UNICEF Iraq Monthly Humanitarian Situation Report, November 2018

Report
from UN Children's Fund
Published on 30 Nov 2018

Highlights

• Heavy rainfall that started on 22 November disrupted water supply and sanitation networks in IDP camps in Qayyara, Ninewa, including the six Jeda’ah camps. Road access was temporarily halted due to flooding. After rehabilitation of the road by IOM, by 25 November UNICEF and partners restored safe water delivery (25 litres pppd) to the 52,000 people (24,440 children) in the Jeda’ah camp complex.

• In November, the Rapid Response Mechanism (RRM) Consortium delivered emergency items including water and food to 24,648 individuals (12,670 children) in flood-affected camps and villages.

• UNICEF delivered education supplies to 50,722 children (25,868 girls), including in 234 schools across Hawiga (Kirkuk) and Dahuk. Since January 2018, 288,040 school-age children (126,511 girls) have received key materials to support learning.

• In November, UNICEF, the Iraq Central Statistics Office (CSO) and the Kurdistan Region Statistics Office (KRSO launched the sixth Multiple Indicator Cluster Survey. Key findings are that 80 per cent of all children experience violence at home or in school; and while 92 per cent of children are enrolled in primary school, only just over half of children from poorer backgrounds complete primary level, and less than a quarter graduate from secondary school.

Situation Overview & Humanitarian Needs

Following heavy rains on 22 and 23 November, flooding caused widespread destruction across Iraq. Ninewa, Thi Qar and Salah al Din were the most heavily-affected governorates, recording several casualties and widespread damage to homes, schools, bridges, roads and other public infrastructure. Data from the Camp Coordination and Camp Management (CCCM) Cluster revealed around 18 camps for internally displaced people (IDP) affected by flooding, damaging infrastructure and impacting over 130,000 IDPs including 65,000 children. In Ninewa, several IDP camps including Qayyarah Airstrip, the Jeda’ah camp complex, and Nimrud camp all sustained heavy damages. Assessments in Ninewa identified tent replacement, restoration of WASH services, and drainage/clearing operations as immediate needs. As rains are expected to continue in the coming month, there remains a need to resolve shelter and camp infrastructure issues, especially surface water drainage systems, to mitigate against future flooding as well as exacerbated risks presented by cold winter temperatures. Conversely, heavier rainfall has contributed to alleviate freshwater stress in southern Iraqi governorates. In November, reduction in Acute Watery Diarrhoea incidence continued in Basrah and the total cases returned to below World Health Organisation (WHO) thresholds.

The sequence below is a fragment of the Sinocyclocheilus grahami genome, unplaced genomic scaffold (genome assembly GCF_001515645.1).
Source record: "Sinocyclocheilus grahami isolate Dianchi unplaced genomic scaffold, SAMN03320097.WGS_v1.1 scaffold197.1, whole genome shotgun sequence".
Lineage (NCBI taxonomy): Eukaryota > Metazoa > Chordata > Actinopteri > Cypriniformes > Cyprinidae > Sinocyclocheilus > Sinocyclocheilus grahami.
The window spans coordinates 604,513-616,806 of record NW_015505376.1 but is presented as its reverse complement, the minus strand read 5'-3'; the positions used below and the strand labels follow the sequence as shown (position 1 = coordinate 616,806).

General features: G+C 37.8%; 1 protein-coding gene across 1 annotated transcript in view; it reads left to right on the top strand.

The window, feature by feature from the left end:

Findings from a recent study suggest rates of return are stabilising across Iraq. As of 31 October, 4.1 million individuals, including over 2 million children, had returned home, while 1.86 million individuals, including more than 900,000 children remain displaced.

More than half (54 per cent) have been displaced for over three years. Around 30 per cent of families are displaced in camps, 70 per cent in out-of-camp settings, including nearly eight per cent in critical shelter. Of those in camps, a majority remain in Ninewa (51 per cent) and Dahuk (27 per cent). Returnee populations also face challenges – more than 130,300 individuals (3 per cent) are in critical shelters, which increases their vulnerability to illness as winter approaches. In the coming 12 months, 64 per cent of IDPs intend to stay in their areas of displacement, 11 per cent plan to return, one per cent want to leave the country or resettle elsewhere in Iraq, and 24 per cent remain undecided. Families from Salah al Din and Kirkuk are most likely to return home within the next year, while those from Sinjar are least willing to do so. Key issues hindering returns include: problems with housing, earning a living and accessing basic services, social cohesion, security, and mental health issues. Destruction of houses in areas of origin was the most prevalent self-reported reason for continued displacement.

Between January and October, 16,932 newly-arrived families (approximately 101,600 individuals, including around 50,000 children) were recorded entering IDP camps in Ninewa. Around 51 percent of these ‘new’ arrivals were reported as secondary displacements.

The major reasons for return to camps continue to be financial or economic hardship, accompanied by limited or no access to adequate shelter due to damaged houses.8 In November, UNICEF and the Iraq Central Statistics Office (CSO) launched the sixth Multiple Indicator Cluster Survey. Key findings are that 80 per cent of all children experience violence at home or in school; while 92 per cent of children are enrolled in primary school, only just over half of children coming poorer backgrounds complete their primary education, and less than a quarter graduate from secondary school. In health, 5 out of 10 of children are fully vaccinated, with the poorest children missing out the most; and less than 40 per cent of all Iraqi households have access to safely-managed water.

Humanitarian partners in northern Iraq continued to face access constraints in the delivery of humanitarian aid during the month.

Despite high level advocacy on this, and although the parliament discussed a bill to remove federal checkpoints between the Kurdistan Region of Iraq (KRI) and federal Iraq, as of end-November constraints for humanitarian partners remained unresolved.

On 25 November, a 6.3-magnitude earthquake hit the Iran-Iraq border. 9 The Kurdistan Regional Government's (KRG) Joint Crisis Coordination Centre confirmed at least three people died and around 100 people were hospitalized, with injuries ranging from heartattacks, fractures, and lacerations from falling debris.